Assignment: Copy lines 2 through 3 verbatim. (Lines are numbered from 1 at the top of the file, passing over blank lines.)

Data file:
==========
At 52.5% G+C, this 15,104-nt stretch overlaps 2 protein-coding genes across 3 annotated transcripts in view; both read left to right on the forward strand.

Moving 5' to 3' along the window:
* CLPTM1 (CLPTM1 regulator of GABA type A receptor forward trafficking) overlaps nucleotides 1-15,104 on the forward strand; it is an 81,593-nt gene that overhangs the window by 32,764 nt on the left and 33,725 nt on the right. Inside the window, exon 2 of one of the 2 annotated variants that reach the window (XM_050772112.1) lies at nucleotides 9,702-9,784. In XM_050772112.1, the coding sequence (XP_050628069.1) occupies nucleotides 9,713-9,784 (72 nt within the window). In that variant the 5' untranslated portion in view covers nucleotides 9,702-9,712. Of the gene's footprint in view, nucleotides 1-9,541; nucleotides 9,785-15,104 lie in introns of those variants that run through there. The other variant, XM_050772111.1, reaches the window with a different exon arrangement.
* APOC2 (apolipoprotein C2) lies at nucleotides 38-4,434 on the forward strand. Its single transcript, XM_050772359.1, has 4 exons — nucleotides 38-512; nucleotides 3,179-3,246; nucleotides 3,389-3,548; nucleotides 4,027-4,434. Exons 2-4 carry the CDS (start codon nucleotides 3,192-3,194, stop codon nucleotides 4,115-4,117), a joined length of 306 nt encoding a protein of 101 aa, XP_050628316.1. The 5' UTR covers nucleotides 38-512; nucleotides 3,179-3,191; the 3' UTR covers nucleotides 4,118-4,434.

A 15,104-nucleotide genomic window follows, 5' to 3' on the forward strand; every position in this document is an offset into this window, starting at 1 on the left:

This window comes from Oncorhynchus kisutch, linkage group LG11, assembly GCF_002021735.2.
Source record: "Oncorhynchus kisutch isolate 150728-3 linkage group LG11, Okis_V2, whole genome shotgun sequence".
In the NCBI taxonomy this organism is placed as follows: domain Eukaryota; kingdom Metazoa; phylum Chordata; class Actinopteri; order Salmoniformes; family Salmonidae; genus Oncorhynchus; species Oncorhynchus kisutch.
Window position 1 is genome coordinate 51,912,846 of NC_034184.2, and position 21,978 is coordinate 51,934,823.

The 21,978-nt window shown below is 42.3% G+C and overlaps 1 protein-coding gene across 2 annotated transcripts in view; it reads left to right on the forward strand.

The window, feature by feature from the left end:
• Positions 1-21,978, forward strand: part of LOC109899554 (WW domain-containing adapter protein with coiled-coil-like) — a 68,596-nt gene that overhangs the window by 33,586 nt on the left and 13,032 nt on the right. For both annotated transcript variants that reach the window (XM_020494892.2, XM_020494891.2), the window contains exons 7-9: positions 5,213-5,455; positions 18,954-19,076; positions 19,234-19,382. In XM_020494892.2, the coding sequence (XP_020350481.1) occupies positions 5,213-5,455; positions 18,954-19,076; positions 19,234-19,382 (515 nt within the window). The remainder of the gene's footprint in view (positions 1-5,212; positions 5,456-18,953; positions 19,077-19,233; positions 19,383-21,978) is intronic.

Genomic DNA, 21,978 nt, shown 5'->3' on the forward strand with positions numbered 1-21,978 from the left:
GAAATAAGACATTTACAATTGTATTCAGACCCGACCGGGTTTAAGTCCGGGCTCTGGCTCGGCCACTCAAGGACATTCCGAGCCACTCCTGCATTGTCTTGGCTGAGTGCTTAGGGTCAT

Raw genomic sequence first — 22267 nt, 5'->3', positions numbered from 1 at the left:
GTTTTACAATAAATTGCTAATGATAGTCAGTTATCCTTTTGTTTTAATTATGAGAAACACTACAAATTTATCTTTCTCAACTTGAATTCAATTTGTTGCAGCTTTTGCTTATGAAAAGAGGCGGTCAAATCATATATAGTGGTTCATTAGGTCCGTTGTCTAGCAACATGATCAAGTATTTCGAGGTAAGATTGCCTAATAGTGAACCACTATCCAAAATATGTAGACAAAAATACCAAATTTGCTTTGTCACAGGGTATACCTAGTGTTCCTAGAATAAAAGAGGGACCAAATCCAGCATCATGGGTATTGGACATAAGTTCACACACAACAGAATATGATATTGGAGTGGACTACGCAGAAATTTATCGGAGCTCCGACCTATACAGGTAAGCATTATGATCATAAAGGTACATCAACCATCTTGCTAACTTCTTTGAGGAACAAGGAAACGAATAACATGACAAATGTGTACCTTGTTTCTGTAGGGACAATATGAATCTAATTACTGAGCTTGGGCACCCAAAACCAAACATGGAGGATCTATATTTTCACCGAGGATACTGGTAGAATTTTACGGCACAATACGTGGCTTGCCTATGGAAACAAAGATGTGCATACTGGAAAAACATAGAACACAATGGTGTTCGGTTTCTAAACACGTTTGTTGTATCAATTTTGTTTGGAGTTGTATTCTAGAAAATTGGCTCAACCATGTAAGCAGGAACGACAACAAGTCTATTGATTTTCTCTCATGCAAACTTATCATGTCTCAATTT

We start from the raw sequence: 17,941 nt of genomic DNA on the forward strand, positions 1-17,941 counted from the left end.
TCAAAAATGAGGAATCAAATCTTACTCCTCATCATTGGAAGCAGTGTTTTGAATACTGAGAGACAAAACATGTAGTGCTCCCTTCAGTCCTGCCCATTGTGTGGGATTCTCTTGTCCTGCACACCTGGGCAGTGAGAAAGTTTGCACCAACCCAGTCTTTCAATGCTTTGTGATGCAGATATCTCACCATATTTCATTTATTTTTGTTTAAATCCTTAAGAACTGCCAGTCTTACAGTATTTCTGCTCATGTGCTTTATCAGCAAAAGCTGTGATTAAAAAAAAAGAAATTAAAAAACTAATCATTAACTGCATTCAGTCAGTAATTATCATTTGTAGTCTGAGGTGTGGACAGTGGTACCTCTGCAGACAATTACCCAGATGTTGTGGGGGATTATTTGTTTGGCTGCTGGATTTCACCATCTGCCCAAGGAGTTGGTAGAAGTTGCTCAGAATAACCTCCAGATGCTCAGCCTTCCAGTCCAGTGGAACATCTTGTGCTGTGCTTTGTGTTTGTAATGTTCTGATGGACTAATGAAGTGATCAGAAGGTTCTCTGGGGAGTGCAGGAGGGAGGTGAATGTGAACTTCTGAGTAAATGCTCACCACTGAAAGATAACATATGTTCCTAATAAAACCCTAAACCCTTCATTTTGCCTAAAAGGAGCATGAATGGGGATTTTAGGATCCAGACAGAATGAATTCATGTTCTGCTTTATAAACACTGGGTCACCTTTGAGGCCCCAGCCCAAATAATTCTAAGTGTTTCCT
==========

Moving 5' to 3' along the window:
* CLPTM1 (CLPTM1 regulator of GABA type A receptor forward trafficking) overlaps nucleotides 1-15,104 on the forward strand; it is an 81,593-nt gene that overhangs the window by 32,764 nt on the left and 33,725 nt on the right. Inside the window, exon 2 of one of the 2 annotated variants that reach the window (XM_050772112.1) lies at nucleotides 9,702-9,784. In XM_050772112.1, the coding sequence (XP_050628069.1) occupies nucleotides 9,713-9,784 (72 nt within the window). In that variant the 5' untranslated portion in view covers nucleotides 9,702-9,712. Of the gene's footprint in view, nucleotides 1-9,541; nucleotides 9,785-15,104 lie in introns of those variants that run through there. The other variant, XM_050772111.1, reaches the window with a different exon arrangement.